JUDGMENT OF THE COURT (First Chamber)

14 March 2019 ( *1 )

(Failure of a Member State to fulfil obligations — Regulation (EC) No 1013/2006 — Shipment of waste — Refusal of the Czech Republic to ensure the take-back of the mixture TPS-NOLO (Geobal) shipped from that Member State to Poland — Existence of waste — Burden of proof — Proof)

In Case C‑399/17,

ACTION under Article 258 TFEU for failure to fulfil obligations, brought on 3 July 2017,

European Commission, represented by P. Němečková, E. Sanfrutos Cano and L. Haasbeek, acting as Agents,

applicant,

v

Czech Republic, represented by M. Smolek, J. Vláčil, T. Müller and L. Dvořáková, acting as Agents,

defendant,

THE COURT (First Chamber),

composed of R. Silva de Lapuerta, Vice-President of the Court, acting as President of the First Chamber, J.-C. Bonichot (Rapporteur), A. Arabadjiev, E. Regan and S. Rodin, Judges,

Advocate General: N. Wahl,

Registrar: M. Aleksejev, Head of Unit,

having regard to the written procedure and further to the hearing on 20 September 2018,

after hearing the Opinion of the Advocate General at the sitting on 15 November 2018,

gives the following

Judgment

1

By its action, the European Commission asks the Court to declare that, by refusing to ensure the take-back to the Czech Republic of the mixture TPS-NOLO or Geobal (‘TPS-NOLO (Geobal)’) shipped from the Czech Republic to Katowice (Poland), the Czech Republic has failed to fulfil its obligations under Article 24(2) and Article 28(1) of Regulation (EC) No 1013/2006 of the European Parliament and of the Council of 14 June 2006 on shipments of waste (OJ 2006 L 190, p. 1).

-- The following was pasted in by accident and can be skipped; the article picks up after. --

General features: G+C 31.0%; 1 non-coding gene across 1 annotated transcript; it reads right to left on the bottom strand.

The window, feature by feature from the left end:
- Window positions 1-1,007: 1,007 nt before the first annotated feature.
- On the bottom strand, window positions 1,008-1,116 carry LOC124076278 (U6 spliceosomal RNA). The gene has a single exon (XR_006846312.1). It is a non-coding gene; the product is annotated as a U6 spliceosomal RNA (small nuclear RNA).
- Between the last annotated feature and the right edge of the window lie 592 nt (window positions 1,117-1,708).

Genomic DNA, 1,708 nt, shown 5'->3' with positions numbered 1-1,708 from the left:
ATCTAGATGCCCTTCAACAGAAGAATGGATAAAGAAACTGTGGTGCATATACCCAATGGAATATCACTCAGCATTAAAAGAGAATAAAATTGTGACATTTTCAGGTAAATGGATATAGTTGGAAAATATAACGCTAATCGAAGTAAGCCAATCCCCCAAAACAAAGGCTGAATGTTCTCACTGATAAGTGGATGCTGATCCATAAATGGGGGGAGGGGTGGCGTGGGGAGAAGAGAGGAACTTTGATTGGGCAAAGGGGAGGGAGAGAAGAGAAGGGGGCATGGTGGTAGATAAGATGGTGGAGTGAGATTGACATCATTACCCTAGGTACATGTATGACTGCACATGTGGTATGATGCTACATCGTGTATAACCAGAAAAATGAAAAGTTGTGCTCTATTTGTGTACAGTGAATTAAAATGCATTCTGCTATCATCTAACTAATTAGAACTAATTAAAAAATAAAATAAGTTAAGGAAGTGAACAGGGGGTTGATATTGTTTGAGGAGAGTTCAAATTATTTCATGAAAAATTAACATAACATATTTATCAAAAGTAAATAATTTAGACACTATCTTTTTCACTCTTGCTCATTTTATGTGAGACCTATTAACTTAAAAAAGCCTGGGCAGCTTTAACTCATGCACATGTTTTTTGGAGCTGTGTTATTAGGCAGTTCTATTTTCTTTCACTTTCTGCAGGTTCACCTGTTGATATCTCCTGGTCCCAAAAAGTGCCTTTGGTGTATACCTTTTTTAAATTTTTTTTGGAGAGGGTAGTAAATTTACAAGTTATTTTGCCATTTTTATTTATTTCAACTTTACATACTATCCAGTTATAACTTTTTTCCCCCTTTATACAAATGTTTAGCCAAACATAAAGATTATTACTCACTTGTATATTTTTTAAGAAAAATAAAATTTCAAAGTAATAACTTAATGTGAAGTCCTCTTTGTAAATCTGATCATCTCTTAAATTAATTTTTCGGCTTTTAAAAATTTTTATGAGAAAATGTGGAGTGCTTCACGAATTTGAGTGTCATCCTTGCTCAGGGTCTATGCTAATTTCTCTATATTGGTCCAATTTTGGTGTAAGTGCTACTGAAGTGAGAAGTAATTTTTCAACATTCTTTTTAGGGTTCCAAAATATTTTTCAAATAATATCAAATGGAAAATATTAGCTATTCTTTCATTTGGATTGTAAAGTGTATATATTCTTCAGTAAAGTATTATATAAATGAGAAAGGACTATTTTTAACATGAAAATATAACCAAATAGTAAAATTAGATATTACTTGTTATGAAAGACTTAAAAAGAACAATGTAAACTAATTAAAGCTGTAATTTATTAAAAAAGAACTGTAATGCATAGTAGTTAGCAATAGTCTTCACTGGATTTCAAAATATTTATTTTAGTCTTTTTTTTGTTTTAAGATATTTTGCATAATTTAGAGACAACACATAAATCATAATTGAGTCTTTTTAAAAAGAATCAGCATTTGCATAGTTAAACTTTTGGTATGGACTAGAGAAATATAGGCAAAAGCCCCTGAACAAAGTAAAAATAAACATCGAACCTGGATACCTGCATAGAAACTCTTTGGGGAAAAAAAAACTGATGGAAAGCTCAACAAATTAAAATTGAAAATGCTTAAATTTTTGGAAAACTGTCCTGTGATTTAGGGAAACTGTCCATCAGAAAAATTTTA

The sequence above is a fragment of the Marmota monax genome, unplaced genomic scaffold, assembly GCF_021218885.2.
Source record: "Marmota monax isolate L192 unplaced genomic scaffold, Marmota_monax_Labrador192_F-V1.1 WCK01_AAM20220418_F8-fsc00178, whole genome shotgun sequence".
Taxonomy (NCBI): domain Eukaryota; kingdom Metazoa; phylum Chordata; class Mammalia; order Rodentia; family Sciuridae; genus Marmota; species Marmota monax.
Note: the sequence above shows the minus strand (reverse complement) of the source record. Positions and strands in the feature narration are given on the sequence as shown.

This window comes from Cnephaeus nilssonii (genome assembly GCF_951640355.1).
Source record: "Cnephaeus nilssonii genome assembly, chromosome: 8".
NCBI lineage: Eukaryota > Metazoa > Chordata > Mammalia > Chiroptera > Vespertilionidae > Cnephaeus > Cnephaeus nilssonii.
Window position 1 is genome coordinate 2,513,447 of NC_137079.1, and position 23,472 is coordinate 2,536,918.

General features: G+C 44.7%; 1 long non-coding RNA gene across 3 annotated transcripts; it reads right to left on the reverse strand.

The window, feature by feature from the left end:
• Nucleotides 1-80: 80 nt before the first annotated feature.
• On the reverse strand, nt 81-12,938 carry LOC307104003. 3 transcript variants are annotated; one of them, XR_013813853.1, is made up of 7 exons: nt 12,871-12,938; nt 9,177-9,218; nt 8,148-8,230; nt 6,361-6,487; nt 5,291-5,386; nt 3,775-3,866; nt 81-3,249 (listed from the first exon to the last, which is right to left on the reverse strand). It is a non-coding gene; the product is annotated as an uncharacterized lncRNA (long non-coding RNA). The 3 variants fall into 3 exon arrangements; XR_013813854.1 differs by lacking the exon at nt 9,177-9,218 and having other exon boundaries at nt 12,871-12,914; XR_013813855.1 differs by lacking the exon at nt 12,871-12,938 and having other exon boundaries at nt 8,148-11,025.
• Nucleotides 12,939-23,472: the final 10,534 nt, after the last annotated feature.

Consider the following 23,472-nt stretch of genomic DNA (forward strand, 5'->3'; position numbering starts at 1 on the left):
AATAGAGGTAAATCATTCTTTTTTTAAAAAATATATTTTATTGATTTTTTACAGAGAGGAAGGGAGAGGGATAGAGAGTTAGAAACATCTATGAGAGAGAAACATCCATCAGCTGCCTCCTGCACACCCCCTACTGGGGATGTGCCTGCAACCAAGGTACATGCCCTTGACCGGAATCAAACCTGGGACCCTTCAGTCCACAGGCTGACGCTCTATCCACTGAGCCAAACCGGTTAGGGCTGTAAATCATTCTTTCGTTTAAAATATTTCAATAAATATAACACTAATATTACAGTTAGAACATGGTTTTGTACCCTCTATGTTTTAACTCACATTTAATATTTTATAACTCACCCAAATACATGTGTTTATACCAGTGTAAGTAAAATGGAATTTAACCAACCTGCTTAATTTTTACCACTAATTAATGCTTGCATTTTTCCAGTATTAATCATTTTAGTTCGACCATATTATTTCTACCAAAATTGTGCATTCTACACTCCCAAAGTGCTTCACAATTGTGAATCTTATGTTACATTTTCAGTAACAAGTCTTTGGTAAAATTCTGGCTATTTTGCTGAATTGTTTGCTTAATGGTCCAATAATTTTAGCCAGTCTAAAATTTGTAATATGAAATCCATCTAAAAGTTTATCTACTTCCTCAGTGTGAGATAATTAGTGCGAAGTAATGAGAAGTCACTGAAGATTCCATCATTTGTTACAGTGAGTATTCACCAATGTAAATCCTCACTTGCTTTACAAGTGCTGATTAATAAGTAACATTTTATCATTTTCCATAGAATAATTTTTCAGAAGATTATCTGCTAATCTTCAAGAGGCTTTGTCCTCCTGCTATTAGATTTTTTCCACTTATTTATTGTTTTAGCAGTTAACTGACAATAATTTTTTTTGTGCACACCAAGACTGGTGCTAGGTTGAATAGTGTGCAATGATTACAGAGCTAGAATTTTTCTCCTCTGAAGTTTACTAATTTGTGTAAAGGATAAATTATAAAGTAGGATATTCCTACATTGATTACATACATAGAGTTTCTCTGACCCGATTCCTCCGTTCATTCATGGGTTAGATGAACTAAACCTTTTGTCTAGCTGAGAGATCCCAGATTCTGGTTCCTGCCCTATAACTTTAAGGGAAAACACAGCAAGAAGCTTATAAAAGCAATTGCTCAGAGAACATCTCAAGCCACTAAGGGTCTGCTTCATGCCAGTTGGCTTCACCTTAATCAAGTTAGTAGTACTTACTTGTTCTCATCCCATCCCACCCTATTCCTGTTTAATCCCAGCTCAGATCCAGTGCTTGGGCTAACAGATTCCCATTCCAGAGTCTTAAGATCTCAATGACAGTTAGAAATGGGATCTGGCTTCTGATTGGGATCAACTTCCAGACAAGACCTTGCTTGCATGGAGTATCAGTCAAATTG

Legal context

Regulation No 1013/2006

2

Under Article 1 of Regulation No 1013/2006, entitled ‘Scope’:

‘1.   This Regulation establishes procedures and control regimes for the shipment of waste, depending on the origin, destination and route of the shipment, the type of waste shipped and the type of treatment to be applied to the waste at its destination.

…’

3

Article 2 of that regulation provides as follows:

‘For the purposes of this Regulation:

1.

“waste” is as defined in Article 1(1)(a) of Directive 2006/12/EC [of the European Parliament and of the Council of 5 April 2006 on waste (OJ 2006 L 114, p. 9), replaced, with effect from 12 December 2010, by Directive 2008/98/EC of the European Parliament and of the Council of 19 November 2008 on waste and repealing certain Directives (OJ 2008 L 312, p. 3), Article 3 of which reproduces, in essence, the definition of “waste” given by Directive 2006/12].

19.

“competent authority of dispatch” means the competent authority for the area from which the shipment is planned to be initiated or is initiated;

20.

“competent authority of destination” means the competent authority for the area to which the shipment is planned or takes place …;

22.

“country of dispatch” means any country from which a shipment of waste is planned to be initiated or is initiated;

23.

“country of destination” means any country to which a shipment of waste is planned or takes place …;

35.

“illegal shipment” means any shipment of waste effected:

(a)

without notification to all competent authorities concerned pursuant to this Regulation; or

(g)

which, in relation to shipments of waste as referred to in Article 3(2) and (4), has resulted from:

(iii)

the shipment being effected in a way which is not specified materially in the document set out in Annex VII.

…’

4

Under Article 3(1) and (2) of that regulation, cross-border shipments within the European Union are, depending on the nature of the waste and its intended treatment and when the amount of waste exceeds 20 kg, subject to a procedure of notification to the competent authorities or of providing information to those authorities.

5

Article 24(1) and (2) of that regulation provides:

‘1.   Where a competent authority discovers a shipment that it considers to be an illegal shipment, it shall immediately inform the other competent authorities concerned.